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Depression in children and teenagers

Almost 1 in 4 young people may experience depression before they are 19. Get help early if you think your child may be depressed.

Depression doesn't just affect adults. Children and teenagers can get depressed too.

Almost 1 in 4 young people may experience depression before they are 19.

It's important to get help early if you think your child may be depressed. The longer it goes on, the more likely it is to disrupt your child's life and turn into a long-term problem.

Signs of depression in children

Symptoms of depression in children often include:

  • sadness, or a low mood that doesn't go away
  • being irritable or grumpy all the time
  • not showing interest in things they used to enjoy
  • feeling tired and exhausted a lot of the time

Your child may also:

  • have trouble sleeping or sleep more than usual
  • not be able to concentrate
  • interact less with friends and family
  • be indecisive
  • not have much confidence
  • eat less than usual or overeat
  • have big changes in weight
  • seem unable to relax or be more lethargic than usual
  • talk about feeling guilty or worthless
  • feel empty or unable to feel emotions
  • have thoughts about suicide or self-harming
  • self-harm, for example, cutting their skin or taking an overdose

Some children have problems with anxiety as well as depression. Some also have physical symptoms, such as headaches and stomach aches.

Problems at school can be a sign of depression in children and teenagers. Problem behaviour, especially in boys, can also be a sign.

Older children who are depressed may misuse drugs or alcohol.

Related topics

Anxiety in young people

Depression risk factors

Things that increase the risk of depression in children include:

  • family difficulties
  • bullying
  • physical, emotional or sexual abuse
  • a family history of depression or other mental health problems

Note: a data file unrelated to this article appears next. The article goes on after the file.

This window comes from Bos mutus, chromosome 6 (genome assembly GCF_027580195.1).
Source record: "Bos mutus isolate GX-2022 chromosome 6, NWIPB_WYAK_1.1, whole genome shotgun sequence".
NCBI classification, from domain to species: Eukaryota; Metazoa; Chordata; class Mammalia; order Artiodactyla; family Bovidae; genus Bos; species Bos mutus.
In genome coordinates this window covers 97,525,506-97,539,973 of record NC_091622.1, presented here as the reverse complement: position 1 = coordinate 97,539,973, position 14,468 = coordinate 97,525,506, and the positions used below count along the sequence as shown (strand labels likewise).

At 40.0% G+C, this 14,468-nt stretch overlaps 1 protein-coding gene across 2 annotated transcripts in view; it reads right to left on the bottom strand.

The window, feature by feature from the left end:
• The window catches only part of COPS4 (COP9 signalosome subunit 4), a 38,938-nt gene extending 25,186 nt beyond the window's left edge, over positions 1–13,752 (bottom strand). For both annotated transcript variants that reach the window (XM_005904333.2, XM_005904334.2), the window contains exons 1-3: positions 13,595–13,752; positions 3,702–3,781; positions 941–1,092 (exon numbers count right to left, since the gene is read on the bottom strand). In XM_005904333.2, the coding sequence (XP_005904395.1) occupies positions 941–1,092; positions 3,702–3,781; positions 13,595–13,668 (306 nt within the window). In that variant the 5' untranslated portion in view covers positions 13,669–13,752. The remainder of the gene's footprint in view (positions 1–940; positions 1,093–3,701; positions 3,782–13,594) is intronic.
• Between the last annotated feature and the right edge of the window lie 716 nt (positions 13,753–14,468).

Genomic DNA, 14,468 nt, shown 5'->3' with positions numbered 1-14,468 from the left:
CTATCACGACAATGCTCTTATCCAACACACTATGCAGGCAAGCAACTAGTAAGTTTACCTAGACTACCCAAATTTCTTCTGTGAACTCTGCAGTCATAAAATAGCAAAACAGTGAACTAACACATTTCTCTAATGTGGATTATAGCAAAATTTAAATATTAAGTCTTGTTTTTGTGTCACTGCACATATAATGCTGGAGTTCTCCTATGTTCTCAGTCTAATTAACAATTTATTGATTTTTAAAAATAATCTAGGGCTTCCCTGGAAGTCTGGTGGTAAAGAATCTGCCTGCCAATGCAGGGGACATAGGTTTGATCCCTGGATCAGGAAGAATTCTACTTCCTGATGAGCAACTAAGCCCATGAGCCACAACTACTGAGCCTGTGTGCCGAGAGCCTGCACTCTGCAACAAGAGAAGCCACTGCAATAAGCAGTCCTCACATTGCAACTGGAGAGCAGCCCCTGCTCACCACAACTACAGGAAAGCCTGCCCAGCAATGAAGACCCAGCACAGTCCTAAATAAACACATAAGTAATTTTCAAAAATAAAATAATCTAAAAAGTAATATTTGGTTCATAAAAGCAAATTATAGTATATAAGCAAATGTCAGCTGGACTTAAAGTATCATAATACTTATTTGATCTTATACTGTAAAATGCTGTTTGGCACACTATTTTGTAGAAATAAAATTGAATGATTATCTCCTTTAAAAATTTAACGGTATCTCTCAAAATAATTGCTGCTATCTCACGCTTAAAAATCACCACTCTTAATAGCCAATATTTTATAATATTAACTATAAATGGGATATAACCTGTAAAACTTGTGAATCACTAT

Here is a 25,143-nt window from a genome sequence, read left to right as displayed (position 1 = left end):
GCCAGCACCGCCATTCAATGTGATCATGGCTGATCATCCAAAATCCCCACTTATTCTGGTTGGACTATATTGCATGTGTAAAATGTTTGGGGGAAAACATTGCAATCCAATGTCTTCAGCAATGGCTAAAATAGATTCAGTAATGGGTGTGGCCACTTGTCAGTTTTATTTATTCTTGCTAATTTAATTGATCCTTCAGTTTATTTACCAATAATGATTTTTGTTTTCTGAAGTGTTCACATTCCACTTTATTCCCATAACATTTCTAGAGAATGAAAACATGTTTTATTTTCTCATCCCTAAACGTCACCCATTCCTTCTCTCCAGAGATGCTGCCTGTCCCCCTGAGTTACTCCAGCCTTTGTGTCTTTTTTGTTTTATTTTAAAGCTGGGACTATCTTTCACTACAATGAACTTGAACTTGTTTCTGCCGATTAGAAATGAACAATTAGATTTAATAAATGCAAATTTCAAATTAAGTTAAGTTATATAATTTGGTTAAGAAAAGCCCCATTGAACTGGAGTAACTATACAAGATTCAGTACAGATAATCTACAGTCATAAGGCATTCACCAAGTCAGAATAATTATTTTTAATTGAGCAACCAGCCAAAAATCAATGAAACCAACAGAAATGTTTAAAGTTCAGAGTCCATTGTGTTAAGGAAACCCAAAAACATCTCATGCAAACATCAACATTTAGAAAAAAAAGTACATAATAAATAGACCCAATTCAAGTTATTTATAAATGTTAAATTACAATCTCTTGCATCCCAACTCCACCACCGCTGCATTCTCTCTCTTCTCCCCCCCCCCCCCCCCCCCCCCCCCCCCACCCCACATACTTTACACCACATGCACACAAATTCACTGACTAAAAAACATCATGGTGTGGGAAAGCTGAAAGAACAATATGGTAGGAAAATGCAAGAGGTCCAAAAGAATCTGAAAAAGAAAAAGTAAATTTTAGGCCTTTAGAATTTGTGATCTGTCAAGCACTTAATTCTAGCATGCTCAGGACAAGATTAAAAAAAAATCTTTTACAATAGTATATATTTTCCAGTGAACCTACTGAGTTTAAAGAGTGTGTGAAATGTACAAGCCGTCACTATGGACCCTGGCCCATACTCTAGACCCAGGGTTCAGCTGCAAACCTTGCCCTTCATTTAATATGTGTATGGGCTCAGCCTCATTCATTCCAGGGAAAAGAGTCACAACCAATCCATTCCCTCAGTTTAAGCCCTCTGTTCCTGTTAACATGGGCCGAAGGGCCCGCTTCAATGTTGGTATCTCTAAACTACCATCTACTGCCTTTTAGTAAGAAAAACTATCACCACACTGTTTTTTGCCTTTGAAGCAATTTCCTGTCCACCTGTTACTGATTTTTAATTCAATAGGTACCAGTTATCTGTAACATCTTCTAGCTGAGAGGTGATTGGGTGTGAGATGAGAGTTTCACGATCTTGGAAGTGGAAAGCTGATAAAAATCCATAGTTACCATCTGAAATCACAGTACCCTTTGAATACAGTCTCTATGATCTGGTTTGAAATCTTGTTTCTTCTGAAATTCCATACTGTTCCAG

Sometimes depression is triggered by one difficult event. This could be parents separating, a bereavement or problems with school or other children.

Often it's caused by a mixture of things. For example, your child may have inherited genes which increase the risk of experiencing depression. They may also have experienced some difficult life events.

If you think your child is depressed

If you think your child may be depressed, it's important to talk to them. Try to find out what's troubling them and how they are feeling.

Whatever is causing the problem, take it seriously. It may not seem a big deal to you, but it could be a major problem for your child.

Your child may not want to talk to you. Let them know that you are concerned about them and that you're there if they need you.

Encourage them to talk to someone else they trust. This could be another family member, a friend or someone at school.

It may be helpful for you to talk to other people who know your child, including their other parent.

You could also contact their school to see if they have any concerns.

When to get medical help

If you think your child is depressed, make an appointment with them to see a GP.

If necessary they can refer your child for specialist help. This will be to your local 'child and adolescent mental health service (CAMHS).

Related topics

How to help someone with depression

Supports for young people

Page last reviewed: 23/09/2018
Next review due: 23/09/2021

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